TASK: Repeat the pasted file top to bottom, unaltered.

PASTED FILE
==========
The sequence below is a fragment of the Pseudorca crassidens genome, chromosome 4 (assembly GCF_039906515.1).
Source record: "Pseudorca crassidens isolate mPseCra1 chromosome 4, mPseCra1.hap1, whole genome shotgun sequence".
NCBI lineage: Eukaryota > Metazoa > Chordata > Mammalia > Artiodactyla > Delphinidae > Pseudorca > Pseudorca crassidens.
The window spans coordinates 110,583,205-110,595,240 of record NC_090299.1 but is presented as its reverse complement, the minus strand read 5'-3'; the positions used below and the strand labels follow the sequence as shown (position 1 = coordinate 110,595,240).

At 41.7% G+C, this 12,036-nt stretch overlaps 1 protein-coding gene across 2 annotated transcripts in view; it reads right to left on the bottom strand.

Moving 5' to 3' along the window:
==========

The sequence below is a fragment of the Pseudorca crassidens genome, chromosome 4 (assembly GCF_039906515.1).
Source record: "Pseudorca crassidens isolate mPseCra1 chromosome 4, mPseCra1.hap1, whole genome shotgun sequence".
NCBI lineage: Eukaryota > Metazoa > Chordata > Mammalia > Artiodactyla > Delphinidae > Pseudorca > Pseudorca crassidens.
The window spans coordinates 110,583,205-110,595,240 of record NC_090299.1 but is presented as its reverse complement, the minus strand read 5'-3'; the positions used below and the strand labels follow the sequence as shown (position 1 = coordinate 110,595,240).

At 41.7% G+C, this 12,036-nt stretch overlaps 1 protein-coding gene across 2 annotated transcripts in view; it reads right to left on the bottom strand.

Moving 5' to 3' along the window: